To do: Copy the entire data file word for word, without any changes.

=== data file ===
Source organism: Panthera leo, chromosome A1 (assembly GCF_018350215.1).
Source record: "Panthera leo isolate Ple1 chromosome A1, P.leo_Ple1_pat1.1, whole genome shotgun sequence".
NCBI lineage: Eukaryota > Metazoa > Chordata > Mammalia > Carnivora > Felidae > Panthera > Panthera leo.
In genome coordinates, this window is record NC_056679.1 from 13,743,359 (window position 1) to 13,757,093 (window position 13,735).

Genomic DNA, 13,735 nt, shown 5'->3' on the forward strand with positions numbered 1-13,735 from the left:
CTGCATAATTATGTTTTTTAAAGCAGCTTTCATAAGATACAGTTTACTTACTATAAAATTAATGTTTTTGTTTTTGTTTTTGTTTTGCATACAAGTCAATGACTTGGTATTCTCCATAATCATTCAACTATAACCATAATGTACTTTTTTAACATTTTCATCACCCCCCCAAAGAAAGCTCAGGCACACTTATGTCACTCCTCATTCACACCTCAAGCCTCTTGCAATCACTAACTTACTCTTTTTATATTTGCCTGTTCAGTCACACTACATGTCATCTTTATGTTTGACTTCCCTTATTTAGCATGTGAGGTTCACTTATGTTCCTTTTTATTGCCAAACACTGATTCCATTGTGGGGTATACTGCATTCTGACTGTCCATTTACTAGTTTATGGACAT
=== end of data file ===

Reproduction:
Source organism: Panthera leo, chromosome A1 (assembly GCF_018350215.1).
Source record: "Panthera leo isolate Ple1 chromosome A1, P.leo_Ple1_pat1.1, whole genome shotgun sequence".
NCBI lineage: Eukaryota > Metazoa > Chordata > Mammalia > Carnivora > Felidae > Panthera > Panthera leo.
In genome coordinates, this window is record NC_056679.1 from 13,743,359 (window position 1) to 13,757,093 (window position 13,735).

Genomic DNA, 13,735 nt, shown 5'->3' on the forward strand with positions numbered 1-13,735 from the left:
CTGCATAATTATGTTTTTTAAAGCAGCTTTCATAAGATACAGTTTACTTACTATAAAATTAATGTTTTTGTTTTTGTTTTTGTTTTGCATACAAGTCAATGACTTGGTATTCTCCATAATCATTCAACTATAACCATAATGTACTTTTTTAACATTTTCATCACCCCCCCAAAGAAAGCTCAGGCACACTTATGTCACTCCTCATTCACACCTCAAGCCTCTTGCAATCACTAACTTACTCTTTTTATATTTGCCTGTTCAGTCACACTACATGTCATCTTTATGTTTGACTTCCCTTATTTAGCATGTGAGGTTCACTTATGTTCCTTTTTATTGCCAAACACTGATTCCATTGTGGGGTATACTGCATTCTGACTGTCCATTTACTAGTTTATGGACAT